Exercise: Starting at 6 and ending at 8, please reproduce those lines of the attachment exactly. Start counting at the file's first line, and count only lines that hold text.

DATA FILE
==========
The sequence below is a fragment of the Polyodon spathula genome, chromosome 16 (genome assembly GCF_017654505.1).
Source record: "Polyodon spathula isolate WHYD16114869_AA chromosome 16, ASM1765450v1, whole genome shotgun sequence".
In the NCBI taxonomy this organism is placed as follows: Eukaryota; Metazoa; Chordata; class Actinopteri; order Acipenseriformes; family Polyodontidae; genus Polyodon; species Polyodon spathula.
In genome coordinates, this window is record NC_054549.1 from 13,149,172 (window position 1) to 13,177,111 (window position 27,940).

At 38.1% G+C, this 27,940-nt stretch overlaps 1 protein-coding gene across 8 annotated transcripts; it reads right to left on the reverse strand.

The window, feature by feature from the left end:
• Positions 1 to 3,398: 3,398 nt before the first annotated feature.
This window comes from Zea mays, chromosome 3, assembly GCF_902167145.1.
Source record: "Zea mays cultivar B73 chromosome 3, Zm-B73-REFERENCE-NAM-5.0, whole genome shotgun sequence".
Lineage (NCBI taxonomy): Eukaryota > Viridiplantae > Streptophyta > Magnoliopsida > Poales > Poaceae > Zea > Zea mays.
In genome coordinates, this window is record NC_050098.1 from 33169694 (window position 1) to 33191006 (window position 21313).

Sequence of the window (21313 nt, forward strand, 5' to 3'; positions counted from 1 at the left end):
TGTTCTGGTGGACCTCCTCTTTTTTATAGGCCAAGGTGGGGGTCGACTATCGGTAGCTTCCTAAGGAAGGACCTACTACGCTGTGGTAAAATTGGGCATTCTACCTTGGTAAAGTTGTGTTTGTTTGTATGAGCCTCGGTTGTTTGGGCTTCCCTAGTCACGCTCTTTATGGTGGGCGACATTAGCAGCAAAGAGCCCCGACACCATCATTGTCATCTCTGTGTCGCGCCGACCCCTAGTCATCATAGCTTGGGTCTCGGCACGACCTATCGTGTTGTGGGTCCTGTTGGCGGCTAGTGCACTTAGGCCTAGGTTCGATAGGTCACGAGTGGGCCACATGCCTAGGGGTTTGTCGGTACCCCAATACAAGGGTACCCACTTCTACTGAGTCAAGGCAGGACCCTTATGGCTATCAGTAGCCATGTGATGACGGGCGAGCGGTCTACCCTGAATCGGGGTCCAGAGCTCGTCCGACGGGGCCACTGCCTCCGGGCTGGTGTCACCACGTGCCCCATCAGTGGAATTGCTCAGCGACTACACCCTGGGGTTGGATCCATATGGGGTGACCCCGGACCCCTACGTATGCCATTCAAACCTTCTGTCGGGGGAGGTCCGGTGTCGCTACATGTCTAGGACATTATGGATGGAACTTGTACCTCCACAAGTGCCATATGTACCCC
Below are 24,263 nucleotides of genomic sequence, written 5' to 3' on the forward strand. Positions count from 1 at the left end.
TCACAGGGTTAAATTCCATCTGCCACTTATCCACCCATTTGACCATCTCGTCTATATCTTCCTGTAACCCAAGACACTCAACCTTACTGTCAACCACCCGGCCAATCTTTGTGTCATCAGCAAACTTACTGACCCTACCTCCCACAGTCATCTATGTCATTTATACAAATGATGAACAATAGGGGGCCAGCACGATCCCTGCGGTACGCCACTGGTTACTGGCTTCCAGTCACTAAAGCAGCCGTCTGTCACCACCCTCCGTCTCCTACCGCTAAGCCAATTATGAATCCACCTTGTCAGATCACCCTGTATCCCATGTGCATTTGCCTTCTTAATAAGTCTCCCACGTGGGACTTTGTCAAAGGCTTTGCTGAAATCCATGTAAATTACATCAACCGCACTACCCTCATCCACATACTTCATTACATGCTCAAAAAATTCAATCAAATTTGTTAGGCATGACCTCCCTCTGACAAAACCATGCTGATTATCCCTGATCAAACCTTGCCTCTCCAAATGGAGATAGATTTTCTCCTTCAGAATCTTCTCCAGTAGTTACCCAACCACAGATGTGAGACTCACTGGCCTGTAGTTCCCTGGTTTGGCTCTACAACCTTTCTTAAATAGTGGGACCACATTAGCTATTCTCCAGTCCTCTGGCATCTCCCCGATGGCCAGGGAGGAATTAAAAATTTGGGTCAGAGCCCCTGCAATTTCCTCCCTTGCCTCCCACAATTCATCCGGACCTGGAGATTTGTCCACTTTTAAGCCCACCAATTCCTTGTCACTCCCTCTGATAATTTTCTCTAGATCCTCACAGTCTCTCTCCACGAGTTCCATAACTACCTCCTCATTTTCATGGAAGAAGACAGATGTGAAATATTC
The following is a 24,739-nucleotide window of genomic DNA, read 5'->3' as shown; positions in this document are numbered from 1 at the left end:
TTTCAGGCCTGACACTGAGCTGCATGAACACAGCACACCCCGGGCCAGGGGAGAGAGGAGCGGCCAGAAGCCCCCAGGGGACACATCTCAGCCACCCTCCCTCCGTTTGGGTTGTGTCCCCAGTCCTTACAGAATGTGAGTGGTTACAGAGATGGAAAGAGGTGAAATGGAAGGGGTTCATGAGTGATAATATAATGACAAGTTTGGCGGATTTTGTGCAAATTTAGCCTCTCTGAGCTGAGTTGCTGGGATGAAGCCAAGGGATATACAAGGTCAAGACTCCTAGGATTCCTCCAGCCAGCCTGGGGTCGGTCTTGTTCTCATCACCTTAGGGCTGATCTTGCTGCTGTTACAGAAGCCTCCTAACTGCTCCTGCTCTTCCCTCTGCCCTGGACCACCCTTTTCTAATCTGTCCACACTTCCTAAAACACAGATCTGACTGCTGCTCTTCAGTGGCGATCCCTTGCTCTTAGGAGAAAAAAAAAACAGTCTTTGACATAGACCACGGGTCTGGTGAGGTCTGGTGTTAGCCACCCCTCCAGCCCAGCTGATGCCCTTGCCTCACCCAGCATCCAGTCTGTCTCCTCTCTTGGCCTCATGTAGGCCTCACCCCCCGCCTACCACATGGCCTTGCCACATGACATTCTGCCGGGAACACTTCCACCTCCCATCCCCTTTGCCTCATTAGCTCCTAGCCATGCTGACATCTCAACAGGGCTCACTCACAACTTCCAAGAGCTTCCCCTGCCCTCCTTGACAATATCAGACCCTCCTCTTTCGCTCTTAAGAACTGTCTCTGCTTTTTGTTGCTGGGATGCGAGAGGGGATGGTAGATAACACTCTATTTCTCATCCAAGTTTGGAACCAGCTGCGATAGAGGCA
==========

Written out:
The window, feature by feature from the left end:
• Positions 1 to 3,398: 3,398 nt before the first annotated feature.
This window comes from Zea mays, chromosome 3, assembly GCF_902167145.1.